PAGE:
Paris – The French government has announced that its country will be climate neutral by 2050. France was already the first country to oblige financial investors to disclose the climate impact of their investments.
France has regarded itself as the “guardian of a universal responsibility to fight against climate change” ever since 2015’s Paris climate accords. At least, that’s how the new environment minister Nicolas Hulot formulated it in his ‘climate plan’, which he presented last Thursday.
“We want to surpass our own goals, we want to go further and be faster,” wrote Hulot.
The new climate plan will help the country meet its targets under the Paris climate accords and become carbon neutral by 2050. This will require rapidly expanding the country’s use of renewable energy, which the government plans to increase to 32 per cent of the country’s energy production by 2030.
Other measures include renovating the building stock to be more energy efficient, and effective immediately, no more permits for new oil and gas explorations, including shale gas and shale oil.
But making the biggest headlines today is Hulot’s announcement that his country will ban the sale of all petrol and diesel vehicles by 2040, calling it a “veritable revolution”.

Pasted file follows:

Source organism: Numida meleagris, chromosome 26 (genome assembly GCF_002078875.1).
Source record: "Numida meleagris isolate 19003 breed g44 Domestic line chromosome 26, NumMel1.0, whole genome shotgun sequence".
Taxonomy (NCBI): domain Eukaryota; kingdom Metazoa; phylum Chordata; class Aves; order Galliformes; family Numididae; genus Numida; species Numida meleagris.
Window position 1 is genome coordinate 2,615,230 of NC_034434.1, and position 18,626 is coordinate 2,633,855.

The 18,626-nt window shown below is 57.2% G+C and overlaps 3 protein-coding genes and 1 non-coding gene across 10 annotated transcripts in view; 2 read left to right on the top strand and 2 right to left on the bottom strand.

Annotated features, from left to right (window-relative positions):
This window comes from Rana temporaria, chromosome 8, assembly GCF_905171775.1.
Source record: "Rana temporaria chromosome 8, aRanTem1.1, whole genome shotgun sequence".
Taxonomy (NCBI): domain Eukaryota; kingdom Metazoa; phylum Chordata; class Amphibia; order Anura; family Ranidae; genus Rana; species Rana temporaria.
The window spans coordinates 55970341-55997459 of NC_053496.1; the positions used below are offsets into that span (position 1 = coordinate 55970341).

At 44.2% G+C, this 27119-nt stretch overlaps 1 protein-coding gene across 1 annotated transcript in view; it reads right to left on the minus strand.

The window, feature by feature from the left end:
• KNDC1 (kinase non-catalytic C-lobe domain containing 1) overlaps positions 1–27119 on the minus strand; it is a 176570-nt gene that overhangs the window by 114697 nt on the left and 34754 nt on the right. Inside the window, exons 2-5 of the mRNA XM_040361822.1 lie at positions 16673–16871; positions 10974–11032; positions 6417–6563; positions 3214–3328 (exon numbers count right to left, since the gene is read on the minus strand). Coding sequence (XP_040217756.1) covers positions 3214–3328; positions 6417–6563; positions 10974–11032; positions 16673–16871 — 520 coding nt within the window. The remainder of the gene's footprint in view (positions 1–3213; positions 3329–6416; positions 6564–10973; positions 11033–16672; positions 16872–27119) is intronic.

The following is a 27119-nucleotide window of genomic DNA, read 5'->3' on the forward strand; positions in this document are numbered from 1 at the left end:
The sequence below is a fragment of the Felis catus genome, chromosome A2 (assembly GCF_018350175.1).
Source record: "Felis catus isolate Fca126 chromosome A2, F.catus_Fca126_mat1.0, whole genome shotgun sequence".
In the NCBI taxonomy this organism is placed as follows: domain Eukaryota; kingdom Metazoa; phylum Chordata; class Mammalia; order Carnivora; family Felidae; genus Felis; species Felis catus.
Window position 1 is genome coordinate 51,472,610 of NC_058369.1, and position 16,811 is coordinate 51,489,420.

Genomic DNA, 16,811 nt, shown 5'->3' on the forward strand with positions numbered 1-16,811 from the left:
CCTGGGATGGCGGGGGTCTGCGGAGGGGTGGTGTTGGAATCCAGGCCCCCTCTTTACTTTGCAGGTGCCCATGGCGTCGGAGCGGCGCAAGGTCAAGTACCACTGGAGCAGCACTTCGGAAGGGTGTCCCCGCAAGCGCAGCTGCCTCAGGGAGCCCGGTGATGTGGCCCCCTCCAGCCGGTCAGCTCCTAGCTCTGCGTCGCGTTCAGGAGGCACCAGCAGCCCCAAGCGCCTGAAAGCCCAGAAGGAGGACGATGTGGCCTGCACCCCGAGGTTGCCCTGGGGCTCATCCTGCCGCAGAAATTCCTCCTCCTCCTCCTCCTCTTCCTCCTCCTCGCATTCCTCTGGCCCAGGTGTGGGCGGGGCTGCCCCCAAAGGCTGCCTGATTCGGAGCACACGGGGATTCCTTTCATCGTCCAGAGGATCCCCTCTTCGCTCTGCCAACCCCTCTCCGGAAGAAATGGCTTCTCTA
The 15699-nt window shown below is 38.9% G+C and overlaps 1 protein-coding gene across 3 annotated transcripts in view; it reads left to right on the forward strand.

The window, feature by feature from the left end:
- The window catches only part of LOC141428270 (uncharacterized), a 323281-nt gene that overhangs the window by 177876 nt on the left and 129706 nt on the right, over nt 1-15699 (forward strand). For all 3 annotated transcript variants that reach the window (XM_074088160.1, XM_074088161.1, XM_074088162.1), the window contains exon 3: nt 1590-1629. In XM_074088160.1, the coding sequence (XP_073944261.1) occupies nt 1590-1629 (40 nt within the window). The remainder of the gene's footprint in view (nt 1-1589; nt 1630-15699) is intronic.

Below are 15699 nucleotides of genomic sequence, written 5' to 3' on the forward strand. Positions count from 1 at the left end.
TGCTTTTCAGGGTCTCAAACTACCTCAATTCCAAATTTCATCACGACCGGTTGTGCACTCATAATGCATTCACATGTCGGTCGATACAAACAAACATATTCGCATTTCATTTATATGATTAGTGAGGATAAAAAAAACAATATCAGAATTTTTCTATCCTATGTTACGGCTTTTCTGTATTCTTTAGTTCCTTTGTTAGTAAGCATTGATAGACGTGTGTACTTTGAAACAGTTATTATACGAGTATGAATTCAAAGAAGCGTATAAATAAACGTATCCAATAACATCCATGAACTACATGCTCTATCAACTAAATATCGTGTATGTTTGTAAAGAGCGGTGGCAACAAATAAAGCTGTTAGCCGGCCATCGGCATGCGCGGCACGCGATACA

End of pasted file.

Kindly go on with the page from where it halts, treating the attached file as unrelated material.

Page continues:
“The solutions are there,” Hulot said. “Our own manufacturers have what they need to support this promise”, adding that this will contribute to the “public health agenda”.
With its climate plan, Paris is taking the steps needed to make France a leading centre for the green economy. To this end, Hulot also announced that his government will present a roadmap for the recycling economy next year, which will include recycling all plastic waste by 2025.
As for the City of Lights, it aims to become the capital of the green economy. France was already the first country to oblige financial investors to disclose the climate impact of their investments. The state-controlled banks BPI France and Groupe Caisse des depot will now actively promote investment funds that invest in environmental technology and green infrastructure.